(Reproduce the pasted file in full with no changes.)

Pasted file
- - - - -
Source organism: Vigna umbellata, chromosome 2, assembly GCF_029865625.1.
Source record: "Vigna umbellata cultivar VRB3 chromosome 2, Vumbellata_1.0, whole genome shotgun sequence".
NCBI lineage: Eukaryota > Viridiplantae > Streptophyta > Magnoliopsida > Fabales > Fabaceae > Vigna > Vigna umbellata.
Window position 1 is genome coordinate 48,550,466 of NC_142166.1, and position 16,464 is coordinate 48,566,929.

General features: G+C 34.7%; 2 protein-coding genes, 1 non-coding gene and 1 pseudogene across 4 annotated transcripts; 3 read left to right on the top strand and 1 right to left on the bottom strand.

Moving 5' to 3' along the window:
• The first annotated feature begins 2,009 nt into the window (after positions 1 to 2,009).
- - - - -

Source organism: Vigna umbellata, chromosome 2, assembly GCF_029865625.1.
Source record: "Vigna umbellata cultivar VRB3 chromosome 2, Vumbellata_1.0, whole genome shotgun sequence".
NCBI lineage: Eukaryota > Viridiplantae > Streptophyta > Magnoliopsida > Fabales > Fabaceae > Vigna > Vigna umbellata.
Window position 1 is genome coordinate 48,550,466 of NC_142166.1, and position 16,464 is coordinate 48,566,929.

General features: G+C 34.7%; 2 protein-coding genes, 1 non-coding gene and 1 pseudogene across 4 annotated transcripts; 3 read left to right on the top strand and 1 right to left on the bottom strand.

Moving 5' to 3' along the window:
• The first annotated feature begins 2,009 nt into the window (after positions 1 to 2,009).